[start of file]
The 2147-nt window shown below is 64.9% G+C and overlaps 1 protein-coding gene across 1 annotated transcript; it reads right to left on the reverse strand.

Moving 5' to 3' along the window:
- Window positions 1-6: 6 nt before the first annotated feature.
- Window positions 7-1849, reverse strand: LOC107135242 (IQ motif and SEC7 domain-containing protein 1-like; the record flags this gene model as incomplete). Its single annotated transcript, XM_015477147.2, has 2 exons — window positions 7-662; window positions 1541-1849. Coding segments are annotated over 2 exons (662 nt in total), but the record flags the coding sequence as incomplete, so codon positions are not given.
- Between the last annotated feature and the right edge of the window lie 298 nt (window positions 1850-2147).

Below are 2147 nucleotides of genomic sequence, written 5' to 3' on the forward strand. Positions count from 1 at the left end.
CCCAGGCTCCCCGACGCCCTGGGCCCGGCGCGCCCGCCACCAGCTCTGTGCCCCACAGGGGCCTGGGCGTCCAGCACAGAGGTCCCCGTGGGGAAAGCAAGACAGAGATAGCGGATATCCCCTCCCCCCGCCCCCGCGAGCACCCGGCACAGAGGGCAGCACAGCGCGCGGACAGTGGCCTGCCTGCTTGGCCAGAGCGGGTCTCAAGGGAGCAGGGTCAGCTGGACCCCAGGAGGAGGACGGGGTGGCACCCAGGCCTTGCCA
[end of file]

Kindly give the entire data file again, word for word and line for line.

The 2147-nt window shown below is 64.9% G+C and overlaps 1 protein-coding gene across 1 annotated transcript; it reads right to left on the reverse strand.

Moving 5' to 3' along the window:
- Window positions 1-6: 6 nt before the first annotated feature.
- Window positions 7-1849, reverse strand: LOC107135242 (IQ motif and SEC7 domain-containing protein 1-like; the record flags this gene model as incomplete). Its single annotated transcript, XM_015477147.2, has 2 exons — window positions 7-662; window positions 1541-1849. Coding segments are annotated over 2 exons (662 nt in total), but the record flags the coding sequence as incomplete, so codon positions are not given.
- Between the last annotated feature and the right edge of the window lie 298 nt (window positions 1850-2147).

Below are 2147 nucleotides of genomic sequence, written 5' to 3' on the forward strand. Positions count from 1 at the left end.
CCCAGGCTCCCCGACGCCCTGGGCCCGGCGCGCCCGCCACCAGCTCTGTGCCCCACAGGGGCCTGGGCGTCCAGCACAGAGGTCCCCGTGGGGAAAGCAAGACAGAGATAGCGGATATCCCCTCCCCCCGCCCCCGCGAGCACCCGGCACAGAGGGCAGCACAGCGCGCGGACAGTGGCCTGCCTGCTTGGCCAGAGCGGGTCTCAAGGGAGCAGGGTCAGCTGGACCCCAGGAGGAGGACGGGGTGGCACCCAGGCCTTGCCA